State v. Loftis, ___ N.C. App. ___, 830 S.E.2d 648 (Mar. 26, 2019)

In this drug case, the trial court did not err by admitting a forensic laboratory report after the defendant stipulated to its admission. The defendant argued that the trial court erred by failing to engage in a colloquy with her to ensure that she personally waived her sixth amendment right to confront the analyst whose testimony otherwise would be necessary to admit the report. State v. Perez, __ N.C. App. __, __, 817 S.E.2d 612, 615 (2018), establishes that a waiver of Confrontation Clause rights does not require the type of colloquy required to waive the right to counsel or to enter a guilty plea. In that case, the defendant argued that the trial court erred by allowing him to stipulate to the admission of forensic laboratory reports without engaging in a colloquy to ensure that he understood the consequences of that decision. The court rejected that argument, declining the defendant’s request to impose on trial courts an obligation to personally address a defendant whose attorney seeks to waive any of his constitutional rights through a stipulation. In Perez, the court noted that if the defendant did not understand the implications of the stipulation, his recourse is a motion for appropriate relief asserting ineffective assistance of counsel. The court rejected the defendant’s attempt to distinguish Perez on grounds that it involved a written stipulation personally signed by the defendant, while this case involves defense counsel’s oral stipulation made in the defendant’s presence. The court found this a “distinction without a difference.” Here, the stipulation did not amount to an admission of guilt and thus was not the equivalent of a guilty plea. The court continued:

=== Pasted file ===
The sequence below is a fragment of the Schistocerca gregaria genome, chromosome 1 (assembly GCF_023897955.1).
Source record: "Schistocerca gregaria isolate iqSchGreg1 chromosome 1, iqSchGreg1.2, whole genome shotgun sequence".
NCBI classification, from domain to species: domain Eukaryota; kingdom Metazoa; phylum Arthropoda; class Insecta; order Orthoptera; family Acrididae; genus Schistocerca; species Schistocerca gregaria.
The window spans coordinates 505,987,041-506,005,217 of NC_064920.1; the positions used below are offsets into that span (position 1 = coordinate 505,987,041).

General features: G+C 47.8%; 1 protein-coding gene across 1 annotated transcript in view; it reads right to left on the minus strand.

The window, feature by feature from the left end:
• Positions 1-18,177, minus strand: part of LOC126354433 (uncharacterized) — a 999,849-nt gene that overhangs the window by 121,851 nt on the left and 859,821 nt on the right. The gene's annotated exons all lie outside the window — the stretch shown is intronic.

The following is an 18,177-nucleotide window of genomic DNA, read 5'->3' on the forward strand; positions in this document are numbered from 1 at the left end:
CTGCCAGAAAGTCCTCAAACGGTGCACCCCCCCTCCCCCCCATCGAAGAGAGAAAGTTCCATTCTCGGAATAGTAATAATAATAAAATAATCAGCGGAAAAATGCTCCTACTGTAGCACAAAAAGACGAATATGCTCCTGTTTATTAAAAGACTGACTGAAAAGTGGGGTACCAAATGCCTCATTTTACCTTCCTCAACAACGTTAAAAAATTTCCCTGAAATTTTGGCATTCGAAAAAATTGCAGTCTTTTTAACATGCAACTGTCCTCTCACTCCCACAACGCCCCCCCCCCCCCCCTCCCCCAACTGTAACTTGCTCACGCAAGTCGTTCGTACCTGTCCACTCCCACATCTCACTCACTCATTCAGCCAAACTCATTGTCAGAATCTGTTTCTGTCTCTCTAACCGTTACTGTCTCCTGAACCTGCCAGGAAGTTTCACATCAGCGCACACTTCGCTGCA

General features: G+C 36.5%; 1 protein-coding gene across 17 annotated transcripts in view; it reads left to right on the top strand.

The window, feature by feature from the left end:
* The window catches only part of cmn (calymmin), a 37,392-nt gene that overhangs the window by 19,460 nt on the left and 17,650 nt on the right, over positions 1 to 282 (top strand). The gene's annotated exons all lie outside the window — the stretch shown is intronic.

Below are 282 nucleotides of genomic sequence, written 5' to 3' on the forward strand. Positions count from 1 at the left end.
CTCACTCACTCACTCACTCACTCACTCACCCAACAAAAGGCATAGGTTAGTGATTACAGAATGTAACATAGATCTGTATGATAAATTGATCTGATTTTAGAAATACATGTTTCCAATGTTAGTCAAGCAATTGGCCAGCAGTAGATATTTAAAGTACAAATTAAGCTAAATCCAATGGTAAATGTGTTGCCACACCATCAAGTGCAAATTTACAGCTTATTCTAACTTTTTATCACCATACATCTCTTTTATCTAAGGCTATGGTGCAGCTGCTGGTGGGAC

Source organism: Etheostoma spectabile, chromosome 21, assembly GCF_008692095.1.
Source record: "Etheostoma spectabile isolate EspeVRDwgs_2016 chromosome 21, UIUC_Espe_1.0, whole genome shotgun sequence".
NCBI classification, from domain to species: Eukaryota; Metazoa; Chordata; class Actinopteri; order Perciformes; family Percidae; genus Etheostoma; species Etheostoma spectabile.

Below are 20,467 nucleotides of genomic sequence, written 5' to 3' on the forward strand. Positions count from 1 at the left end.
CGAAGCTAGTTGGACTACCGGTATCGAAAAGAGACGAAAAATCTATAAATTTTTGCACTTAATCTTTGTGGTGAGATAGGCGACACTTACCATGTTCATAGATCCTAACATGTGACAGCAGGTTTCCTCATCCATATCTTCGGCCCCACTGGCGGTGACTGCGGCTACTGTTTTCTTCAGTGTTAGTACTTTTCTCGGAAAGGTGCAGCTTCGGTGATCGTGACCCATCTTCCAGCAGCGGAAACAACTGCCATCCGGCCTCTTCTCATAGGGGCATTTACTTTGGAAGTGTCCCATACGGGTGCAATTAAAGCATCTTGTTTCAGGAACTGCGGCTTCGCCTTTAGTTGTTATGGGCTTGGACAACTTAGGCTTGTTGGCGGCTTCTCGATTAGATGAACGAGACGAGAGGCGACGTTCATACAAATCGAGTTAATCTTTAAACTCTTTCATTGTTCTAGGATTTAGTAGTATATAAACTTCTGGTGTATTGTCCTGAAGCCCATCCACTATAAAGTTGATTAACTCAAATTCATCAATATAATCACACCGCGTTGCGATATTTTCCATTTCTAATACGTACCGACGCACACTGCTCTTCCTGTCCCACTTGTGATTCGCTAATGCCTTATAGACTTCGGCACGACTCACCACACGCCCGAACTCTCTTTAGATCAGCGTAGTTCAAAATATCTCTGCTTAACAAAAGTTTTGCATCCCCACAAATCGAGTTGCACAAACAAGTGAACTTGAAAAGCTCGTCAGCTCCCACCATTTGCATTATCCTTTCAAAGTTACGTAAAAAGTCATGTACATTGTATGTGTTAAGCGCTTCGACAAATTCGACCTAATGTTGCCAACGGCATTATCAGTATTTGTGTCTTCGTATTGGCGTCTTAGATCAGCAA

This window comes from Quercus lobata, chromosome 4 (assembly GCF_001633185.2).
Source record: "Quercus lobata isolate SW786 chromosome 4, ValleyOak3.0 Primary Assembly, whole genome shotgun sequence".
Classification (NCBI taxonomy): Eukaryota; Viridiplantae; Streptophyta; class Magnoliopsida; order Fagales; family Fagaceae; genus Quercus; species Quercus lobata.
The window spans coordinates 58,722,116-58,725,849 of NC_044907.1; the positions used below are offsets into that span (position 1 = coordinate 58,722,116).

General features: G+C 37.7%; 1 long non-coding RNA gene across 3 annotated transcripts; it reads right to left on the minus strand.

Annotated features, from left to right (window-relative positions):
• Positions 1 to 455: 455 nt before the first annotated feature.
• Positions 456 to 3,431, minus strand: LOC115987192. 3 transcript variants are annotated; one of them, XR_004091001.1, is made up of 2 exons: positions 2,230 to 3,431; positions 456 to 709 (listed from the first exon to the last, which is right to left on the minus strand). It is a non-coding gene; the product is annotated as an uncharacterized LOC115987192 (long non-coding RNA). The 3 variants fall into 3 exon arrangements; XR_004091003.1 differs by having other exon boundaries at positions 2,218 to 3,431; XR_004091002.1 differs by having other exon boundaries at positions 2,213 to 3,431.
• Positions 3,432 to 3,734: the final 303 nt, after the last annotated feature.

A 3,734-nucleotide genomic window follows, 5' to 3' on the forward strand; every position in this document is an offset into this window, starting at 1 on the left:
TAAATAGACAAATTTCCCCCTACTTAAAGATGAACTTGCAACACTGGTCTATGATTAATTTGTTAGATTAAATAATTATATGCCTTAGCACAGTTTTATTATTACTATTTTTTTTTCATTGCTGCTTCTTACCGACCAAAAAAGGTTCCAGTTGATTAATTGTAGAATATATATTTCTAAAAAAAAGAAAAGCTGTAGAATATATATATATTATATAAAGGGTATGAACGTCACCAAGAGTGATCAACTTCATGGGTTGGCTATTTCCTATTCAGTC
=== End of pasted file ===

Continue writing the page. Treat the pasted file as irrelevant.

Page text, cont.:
[W]e . . . decline to impose on the trial courts a categorical obligation “to personally address a defendant” whose counsel stipulates to admission of a forensic report and corresponding waiver of Confrontation Clause rights. That advice is part of the role of the defendant’s counsel. The trial court’s obligation to engage in a separate, on-the-record colloquy is triggered only when the stipulation “has the same practical effect as a guilty plea.”